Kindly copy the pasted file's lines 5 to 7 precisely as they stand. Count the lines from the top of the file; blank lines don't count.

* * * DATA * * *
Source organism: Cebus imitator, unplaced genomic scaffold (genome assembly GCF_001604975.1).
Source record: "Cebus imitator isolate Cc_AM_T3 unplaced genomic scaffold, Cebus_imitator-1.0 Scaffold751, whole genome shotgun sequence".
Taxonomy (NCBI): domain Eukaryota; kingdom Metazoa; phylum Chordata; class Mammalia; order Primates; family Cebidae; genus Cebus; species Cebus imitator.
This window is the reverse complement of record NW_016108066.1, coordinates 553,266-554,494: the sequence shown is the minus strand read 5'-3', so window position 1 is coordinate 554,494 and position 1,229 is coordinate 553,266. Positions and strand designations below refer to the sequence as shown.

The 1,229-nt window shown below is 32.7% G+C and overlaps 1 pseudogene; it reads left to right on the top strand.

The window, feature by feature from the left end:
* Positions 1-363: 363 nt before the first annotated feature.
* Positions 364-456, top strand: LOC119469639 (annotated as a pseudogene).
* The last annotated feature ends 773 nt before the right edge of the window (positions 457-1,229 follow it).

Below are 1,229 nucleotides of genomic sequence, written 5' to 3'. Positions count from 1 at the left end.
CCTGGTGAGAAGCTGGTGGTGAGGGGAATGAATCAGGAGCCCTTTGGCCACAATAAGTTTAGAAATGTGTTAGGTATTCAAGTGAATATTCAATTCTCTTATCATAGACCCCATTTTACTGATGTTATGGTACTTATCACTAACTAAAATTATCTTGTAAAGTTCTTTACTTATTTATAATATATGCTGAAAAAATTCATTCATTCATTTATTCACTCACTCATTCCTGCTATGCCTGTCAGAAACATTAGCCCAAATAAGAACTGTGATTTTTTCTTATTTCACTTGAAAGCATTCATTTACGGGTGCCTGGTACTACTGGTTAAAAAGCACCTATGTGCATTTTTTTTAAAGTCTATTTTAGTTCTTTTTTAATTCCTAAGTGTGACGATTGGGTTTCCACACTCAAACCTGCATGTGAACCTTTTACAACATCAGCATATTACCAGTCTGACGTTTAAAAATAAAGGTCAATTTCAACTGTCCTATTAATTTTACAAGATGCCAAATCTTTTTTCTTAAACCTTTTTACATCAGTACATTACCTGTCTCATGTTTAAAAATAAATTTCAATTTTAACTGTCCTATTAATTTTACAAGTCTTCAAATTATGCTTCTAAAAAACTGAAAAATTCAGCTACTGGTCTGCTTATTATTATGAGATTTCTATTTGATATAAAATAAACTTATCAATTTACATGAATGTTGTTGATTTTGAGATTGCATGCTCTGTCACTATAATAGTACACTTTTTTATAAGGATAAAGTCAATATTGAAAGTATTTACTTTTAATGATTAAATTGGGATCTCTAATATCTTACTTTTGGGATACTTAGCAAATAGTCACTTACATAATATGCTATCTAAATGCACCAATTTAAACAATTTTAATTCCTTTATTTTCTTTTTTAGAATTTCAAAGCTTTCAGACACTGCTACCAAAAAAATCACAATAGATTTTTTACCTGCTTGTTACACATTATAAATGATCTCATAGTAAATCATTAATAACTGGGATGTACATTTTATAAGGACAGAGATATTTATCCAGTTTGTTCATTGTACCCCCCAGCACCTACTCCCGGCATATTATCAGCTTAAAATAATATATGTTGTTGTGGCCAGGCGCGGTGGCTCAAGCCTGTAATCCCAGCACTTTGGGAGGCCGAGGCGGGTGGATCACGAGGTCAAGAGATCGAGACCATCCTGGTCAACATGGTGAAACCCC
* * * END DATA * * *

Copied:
The 1,229-nt window shown below is 32.7% G+C and overlaps 1 pseudogene; it reads left to right on the top strand.

The window, feature by feature from the left end:
* Positions 1-363: 363 nt before the first annotated feature.